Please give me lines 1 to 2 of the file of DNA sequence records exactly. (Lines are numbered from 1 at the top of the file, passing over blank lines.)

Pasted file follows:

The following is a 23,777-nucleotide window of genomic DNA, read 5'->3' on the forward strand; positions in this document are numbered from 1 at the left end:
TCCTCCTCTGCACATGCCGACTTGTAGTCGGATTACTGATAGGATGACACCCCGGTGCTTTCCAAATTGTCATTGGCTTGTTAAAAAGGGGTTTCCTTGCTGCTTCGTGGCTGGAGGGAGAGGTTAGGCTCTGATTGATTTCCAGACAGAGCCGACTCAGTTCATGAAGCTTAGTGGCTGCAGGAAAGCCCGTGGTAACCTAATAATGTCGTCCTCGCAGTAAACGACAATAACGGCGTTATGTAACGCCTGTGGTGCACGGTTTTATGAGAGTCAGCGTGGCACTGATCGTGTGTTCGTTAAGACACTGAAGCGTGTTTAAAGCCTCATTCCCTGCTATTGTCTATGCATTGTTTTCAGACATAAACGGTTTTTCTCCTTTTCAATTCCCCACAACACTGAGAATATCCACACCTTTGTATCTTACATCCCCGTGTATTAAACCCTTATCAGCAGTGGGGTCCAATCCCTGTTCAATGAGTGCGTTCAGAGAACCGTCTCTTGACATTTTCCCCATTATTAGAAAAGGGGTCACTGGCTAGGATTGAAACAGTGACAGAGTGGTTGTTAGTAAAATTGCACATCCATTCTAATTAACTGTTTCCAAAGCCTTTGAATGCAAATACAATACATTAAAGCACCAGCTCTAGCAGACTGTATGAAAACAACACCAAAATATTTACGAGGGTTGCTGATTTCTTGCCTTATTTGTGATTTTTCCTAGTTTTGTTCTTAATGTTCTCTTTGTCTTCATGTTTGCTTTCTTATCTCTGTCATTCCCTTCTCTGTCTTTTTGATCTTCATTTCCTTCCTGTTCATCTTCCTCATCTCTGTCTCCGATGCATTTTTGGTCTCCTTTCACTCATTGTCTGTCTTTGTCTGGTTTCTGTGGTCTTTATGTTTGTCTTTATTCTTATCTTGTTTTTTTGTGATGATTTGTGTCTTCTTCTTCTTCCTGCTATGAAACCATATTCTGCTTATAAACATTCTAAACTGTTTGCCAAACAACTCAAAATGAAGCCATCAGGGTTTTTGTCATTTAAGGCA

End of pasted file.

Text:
The following is a 23,777-nucleotide window of genomic DNA, read 5'->3' on the forward strand; positions in this document are numbered from 1 at the left end:
TCCTCCTCTGCACATGCCGACTTGTAGTCGGATTACTGATAGGATGACACCCCGGTGCTTTCCAAATTGTCATTGGCTTGTTAAAAAGGGGTTTCCTTGCTGCTTCGTGGCTGGAGGGAGAGGTTAGGCTCTGATTGATTTCCAGACAGAGCCGACTCAGTTCATGAAGCTTAGTGGCTGCAGGAAAGCCCGTGGTAACCTAATAATGTCGTCCTCGCAGTAAACGACAATAACGGCGTTATGTAACGCCTGTGGTGCACGGTTTTATGAGAGTCAGCGTGGCACTGATCGTGTGTTCGTTAAGACACTGAAGCGTGTTTAAAGCCTCATTCCCTGCTATTGTCTATGCATTGTTTTCAGACATAAACGGTTTTTCTCCTTTTCAATTCCCCACAACACTGAGAATATCCACACCTTTGTATCTTACATCCCCGTGTATTAAACCCTTATCAGCAGTGGGGTCCAATCCCTGTTCAATGAGTGCGTTCAGAGAACCGTCTCTTGACATTTTCCCCATTATTAGAAAAGGGGTCACTGGCTAGGATTGAAACAGTGACAGAGTGGTTGTTAGTAAAATTGCACATCCATTCTAATTAACTGTTTCCAAAGCCTTTGAATGCAAATACAATACATTAAAGCACCAGCTCTAGCAGACTGTATGAAAACAACACCAAAATATTTACGAGGGTTGCTGATTTCTTGCCTTATTTGTGATTTTTCCTAGTTTTGTTCTTAATGTTCTCTTTGTCTTCATGTTTGCTTTCTTATCTCTGTCATTCCCTTCTCTGTCTTTTTGATCTTCATTTCCTTCCTGTTCATCTTCCTCATCTCTGTCTCCGATGCATTTTTGGTCTCCTTTCACTCATTGTCTGTCTTTGTCTGGTTTCTGTGGTCTTTATGTTTGTCTTTATTCTTATCTTGTTTTTTTGTGATGATTTGTGTCTTCTTCTTCTTCCTGCTATGAAACCATATTCTGCTTATAAACATTCTAAACTGTTTGCCAAACAACTCAAAATGAAGCCATCAGGGTTTTTGTCATTTAAGGCA